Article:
Halifax councillor Matt Whitman says he had no idea that a letter to city council that he retweeted on Thursday afternoon came from a white nationalist group.
The letter came from a group called ID Canada, which chastised Halifax Regional Council for taking down a statue of Edward Cornwallis, calling the decision "an unforgivable offence."
"This incident is a worrying manifestation of a brutal disregard towards the accomplishments of Canada's European founders," the letter reads.
On its website, the group describes itself as an ethno-nationalist group created in 2014 "as a response to Canada's decaying identity, increased third-world immigration and the prevalence of anti-European sentiments in this country."
After Whitman retweeted the letter, deputy mayor Waye Mason responded in a tweet of his own, saying, "You are retweeting a neo-Nazi hate group. I am speechless. What the hell is wrong with you?"
@matlantivex You are retweeting a neo-nazi hate group. I am speechless. What the hell is wrong with you?— @WayeMason
"It's just really disappointing. When I looked at the retweet, just at a glance you could tell that it was a racist group. It doesn't take any analysis," Mason told the CBC. "It just shows a lack of judgment that it was retweeted at all.… The excuses wear thin when it keeps happening."
Tweet has since been deleted
Whitman told CBC he "had no idea" about the nature of the group.
"It was just a letter sent to the mayor and council. And they tweeted it and I retweeted it. I didn't have a chance to check what their background was, who they are, where they are," he said.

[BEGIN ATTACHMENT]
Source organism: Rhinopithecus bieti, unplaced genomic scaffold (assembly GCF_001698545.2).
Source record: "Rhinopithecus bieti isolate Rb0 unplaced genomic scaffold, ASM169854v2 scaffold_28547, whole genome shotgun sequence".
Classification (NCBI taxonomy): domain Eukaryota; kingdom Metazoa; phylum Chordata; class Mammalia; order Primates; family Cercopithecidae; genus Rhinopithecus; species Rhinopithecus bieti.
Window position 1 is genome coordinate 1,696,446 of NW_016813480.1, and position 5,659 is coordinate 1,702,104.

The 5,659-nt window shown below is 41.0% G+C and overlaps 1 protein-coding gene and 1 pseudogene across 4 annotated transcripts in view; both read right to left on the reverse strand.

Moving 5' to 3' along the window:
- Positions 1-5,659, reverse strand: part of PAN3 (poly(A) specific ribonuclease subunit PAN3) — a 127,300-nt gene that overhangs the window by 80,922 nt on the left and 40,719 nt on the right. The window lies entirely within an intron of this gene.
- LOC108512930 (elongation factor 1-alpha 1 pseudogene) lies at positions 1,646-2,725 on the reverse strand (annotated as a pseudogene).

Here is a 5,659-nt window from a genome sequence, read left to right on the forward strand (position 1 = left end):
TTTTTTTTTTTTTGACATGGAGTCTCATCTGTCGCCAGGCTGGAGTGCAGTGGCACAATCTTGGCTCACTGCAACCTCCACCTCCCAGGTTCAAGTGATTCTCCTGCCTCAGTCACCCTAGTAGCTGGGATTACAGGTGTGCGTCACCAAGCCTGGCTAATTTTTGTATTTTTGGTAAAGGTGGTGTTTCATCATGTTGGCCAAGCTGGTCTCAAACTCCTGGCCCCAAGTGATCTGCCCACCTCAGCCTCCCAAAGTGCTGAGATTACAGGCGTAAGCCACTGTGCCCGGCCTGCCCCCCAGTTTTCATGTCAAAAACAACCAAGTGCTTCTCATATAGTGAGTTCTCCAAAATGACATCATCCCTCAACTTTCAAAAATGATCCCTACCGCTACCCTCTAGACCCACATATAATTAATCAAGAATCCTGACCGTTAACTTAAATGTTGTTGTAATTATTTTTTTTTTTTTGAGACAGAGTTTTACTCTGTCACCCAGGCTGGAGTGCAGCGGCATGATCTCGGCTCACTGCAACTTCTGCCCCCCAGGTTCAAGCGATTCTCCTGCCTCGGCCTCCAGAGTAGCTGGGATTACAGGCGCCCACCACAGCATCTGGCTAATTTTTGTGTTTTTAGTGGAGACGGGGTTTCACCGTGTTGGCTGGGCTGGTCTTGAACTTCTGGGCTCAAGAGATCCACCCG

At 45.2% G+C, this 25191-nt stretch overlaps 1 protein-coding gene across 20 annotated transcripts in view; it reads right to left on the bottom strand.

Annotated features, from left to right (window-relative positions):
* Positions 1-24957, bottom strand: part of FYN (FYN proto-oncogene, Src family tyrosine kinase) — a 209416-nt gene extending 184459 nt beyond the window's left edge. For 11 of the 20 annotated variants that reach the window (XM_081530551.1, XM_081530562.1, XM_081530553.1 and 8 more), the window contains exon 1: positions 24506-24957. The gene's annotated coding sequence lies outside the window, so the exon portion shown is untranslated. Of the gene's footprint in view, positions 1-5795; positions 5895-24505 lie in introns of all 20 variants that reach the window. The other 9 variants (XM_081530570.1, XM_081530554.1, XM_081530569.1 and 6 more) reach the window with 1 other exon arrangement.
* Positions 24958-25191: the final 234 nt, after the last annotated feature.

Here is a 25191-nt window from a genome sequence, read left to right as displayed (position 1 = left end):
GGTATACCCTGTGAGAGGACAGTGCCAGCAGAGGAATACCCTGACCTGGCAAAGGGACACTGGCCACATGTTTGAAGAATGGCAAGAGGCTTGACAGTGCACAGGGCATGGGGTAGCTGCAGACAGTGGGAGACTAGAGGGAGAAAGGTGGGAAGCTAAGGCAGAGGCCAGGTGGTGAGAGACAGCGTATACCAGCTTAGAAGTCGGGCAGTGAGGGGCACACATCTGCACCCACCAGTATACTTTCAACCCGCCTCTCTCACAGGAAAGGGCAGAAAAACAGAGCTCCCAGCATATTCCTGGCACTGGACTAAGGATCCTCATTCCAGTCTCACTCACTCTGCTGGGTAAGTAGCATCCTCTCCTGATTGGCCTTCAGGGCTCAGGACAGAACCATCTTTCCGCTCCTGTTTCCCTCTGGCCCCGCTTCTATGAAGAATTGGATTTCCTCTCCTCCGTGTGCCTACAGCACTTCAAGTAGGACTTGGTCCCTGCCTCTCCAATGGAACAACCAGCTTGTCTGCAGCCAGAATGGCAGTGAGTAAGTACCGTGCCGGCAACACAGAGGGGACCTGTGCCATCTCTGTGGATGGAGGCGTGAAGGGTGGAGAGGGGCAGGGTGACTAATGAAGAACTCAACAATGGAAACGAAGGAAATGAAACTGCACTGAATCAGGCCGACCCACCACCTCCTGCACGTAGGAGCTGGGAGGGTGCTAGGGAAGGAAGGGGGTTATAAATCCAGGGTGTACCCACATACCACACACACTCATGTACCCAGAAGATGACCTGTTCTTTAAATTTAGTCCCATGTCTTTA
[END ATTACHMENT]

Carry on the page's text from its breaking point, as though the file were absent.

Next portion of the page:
Whitman said on Twitter after Mason and CBC brought it to his attention, he deleted the retweet and blocked the group.
He also blocked Mason, his fellow city councillor.
As soon as Waye and CBC brought to my attention I blocked the group. Next.— @matlantivex
This isn't the first time Whitman has come under fire for comments made on social media, particularly concerning race.
Last spring, Whitman apologized after posting a video online where he yelled the phrase, "Chinese fire drill!" He and another passenger were sitting in a car and after yelling the phrase, Whitman got out of the car to switch seats with the passenger.
In October, during an interview with CTV Atlantic regarding the word marijuana, Whitman used the word "Negro" while arguing that a nationality isn't a race. He has since apologized for those comments.
In February 2016, Whitman was ordered by Halifax council to apologize after a tweet regarding an RCMP officer. Whitman criticized an RCMP officer on Twitter who fined his neighbour $406 for using an ATV to widen a snow-covered street.
"Very disappointed in the #RCMP officer who ticketed a Kingswood 4 wheeler with a plow for tidying up his culdesac #PowerTrip #GetALife," the tweet said.
Whitman apologized after being ordered to do so and told CBC he would think twice before tweeting in the future.
'It doesn't really fly with me'
"Given Matt's inappropriate use of Twitter and I hesitate to say frequent, but repeated mistakes on issues to do with race, you would think that he would be more careful before he retweeted anything," Mason said.
"Just a month or two ago he promised to stay off of Twitter forever and it lasted two weeks. It doesn't really fly with me. He should be more careful given his history with these kinds of mistakes."
When asked on Thursday whether he would be more cautious in the future, Whitman simply said, "Perhaps."
Mason said the consequences for councillors demonstrating inappropriate behaviour in Nova Scotia are few and far between.
"So I'm not sure what can and will be done at this point," he said.
My advice to Matt:— @WayeMason
Apologize for not taking the time to actually know what you were retweeting.
Reflect that you keep making the same mistakes and not learning.
Resist trying to transfer blame because you are uncomfortable with making this kind of mistake again.